Watch a Tesla Model 3 Fail an Automatic Braking Test and Vaporize a Robot Pedestrian
That's a bit unsettling.
Tesla has some of the most advanced and controversial assisted driving systems in the business. The technology allows the car to automatically change lanes, maintain its speed with radar, and it will automatically stop for pedestrians if you don't. Well, in theory, at least. Apparently it doesn't always stop, as you can see in this Chinese test of a Tesla Model 3's automatic braking capabilities that Jalopnik found on Twitter.
The dummy starts rolling towards the car—legs swinging away giddily—and when it gets in front of the Tesla the car just keeps on going and strikes the robot. Its legs fly off, the driver brings the car to a halt, and the dummy declares the field goal is good as it lays on the ground in faceless agony. And no, I don't know what's up with the music.
Other videos recorded by the same organization also tell much of the same story. A different Model 3, this time driving on a much wider road course, plows straight through a stationary pedestrian. It's not a glancing blow or a tap after the car had started braking, either.
In fact, the Chinese media organization claimed that Tesla's vehicles performed the worst in its evaluation of automating braking systems. This seems like a big blind spot in the system's capabilities, as Teslas striking stationary objects while Autopilot is engaged seems like something of a common occurrence. As we've covered before, Teslas have struck stationary police cars on multiple occasions, and even drove straight into an overturned box truck on the highway.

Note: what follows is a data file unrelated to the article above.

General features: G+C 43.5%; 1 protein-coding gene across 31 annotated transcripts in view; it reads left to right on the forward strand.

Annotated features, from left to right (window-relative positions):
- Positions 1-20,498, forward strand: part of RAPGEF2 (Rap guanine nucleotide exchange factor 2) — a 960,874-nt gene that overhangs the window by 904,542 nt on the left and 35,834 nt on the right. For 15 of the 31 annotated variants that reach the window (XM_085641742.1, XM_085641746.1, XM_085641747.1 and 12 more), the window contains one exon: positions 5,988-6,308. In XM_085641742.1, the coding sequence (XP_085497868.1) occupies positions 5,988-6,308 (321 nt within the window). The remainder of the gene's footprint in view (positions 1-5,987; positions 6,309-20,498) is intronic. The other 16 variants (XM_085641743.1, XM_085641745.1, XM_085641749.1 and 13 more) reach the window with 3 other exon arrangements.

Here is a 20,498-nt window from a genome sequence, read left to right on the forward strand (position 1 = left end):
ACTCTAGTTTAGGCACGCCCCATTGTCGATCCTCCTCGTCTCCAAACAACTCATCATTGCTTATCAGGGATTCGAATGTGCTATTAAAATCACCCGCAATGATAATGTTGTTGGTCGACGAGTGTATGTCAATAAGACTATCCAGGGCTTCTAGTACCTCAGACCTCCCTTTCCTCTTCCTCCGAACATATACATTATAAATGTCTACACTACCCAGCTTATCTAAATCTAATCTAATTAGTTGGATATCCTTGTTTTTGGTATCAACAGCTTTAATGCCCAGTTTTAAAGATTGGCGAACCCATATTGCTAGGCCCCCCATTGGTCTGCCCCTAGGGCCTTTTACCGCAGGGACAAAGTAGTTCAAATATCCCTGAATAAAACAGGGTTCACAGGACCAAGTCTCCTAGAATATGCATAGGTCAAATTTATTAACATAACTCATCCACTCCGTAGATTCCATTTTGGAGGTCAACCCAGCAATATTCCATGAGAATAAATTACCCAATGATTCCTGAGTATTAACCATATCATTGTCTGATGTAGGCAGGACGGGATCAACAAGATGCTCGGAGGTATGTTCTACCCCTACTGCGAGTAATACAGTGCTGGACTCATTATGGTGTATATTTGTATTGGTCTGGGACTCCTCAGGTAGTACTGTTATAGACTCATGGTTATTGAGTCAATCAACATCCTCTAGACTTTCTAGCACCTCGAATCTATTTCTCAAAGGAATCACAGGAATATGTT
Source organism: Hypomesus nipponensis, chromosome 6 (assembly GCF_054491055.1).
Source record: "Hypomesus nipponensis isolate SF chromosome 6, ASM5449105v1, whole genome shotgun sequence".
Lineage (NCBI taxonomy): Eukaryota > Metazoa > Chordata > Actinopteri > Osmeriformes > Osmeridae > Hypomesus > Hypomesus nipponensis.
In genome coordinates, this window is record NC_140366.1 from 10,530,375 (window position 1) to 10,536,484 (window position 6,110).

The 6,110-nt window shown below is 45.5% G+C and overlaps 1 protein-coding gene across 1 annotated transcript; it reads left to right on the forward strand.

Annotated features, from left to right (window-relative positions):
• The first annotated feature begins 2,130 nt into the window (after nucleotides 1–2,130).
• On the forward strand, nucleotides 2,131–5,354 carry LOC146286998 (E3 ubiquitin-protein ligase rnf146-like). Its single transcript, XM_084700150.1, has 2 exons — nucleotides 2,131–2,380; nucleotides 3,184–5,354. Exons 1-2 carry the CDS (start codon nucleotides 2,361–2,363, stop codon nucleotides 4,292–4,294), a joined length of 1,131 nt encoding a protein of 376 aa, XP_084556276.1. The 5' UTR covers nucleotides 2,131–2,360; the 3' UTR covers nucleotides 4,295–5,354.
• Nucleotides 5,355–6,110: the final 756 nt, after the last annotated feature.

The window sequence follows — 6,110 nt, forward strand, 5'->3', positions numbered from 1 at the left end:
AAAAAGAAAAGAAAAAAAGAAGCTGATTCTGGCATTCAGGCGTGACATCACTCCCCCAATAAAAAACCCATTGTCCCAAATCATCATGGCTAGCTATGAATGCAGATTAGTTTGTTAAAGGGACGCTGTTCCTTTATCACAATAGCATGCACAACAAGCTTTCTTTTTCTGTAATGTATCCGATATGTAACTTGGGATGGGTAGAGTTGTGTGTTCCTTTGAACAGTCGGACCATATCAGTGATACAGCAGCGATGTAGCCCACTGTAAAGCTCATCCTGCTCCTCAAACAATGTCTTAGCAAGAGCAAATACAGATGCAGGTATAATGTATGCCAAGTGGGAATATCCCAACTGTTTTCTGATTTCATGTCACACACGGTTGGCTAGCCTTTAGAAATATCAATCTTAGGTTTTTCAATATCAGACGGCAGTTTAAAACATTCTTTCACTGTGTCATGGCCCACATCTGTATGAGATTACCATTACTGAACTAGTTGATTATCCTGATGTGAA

Autopilot has previously shown its adept ability to react to accidents as they happen, however, the driver is typically alert and paying attention in these instances. This is not the case in the situations previously mentioned. It's also obviously not the case when automatic braking systems are being tested.
So before you cough up $8,000 for "full self-driving" technology that isn't actually here yet, consider the fact that bugs like these still haven't been worked out. For all of Tesla's other innovations, the California company should be able to get to the bottom of this issue.
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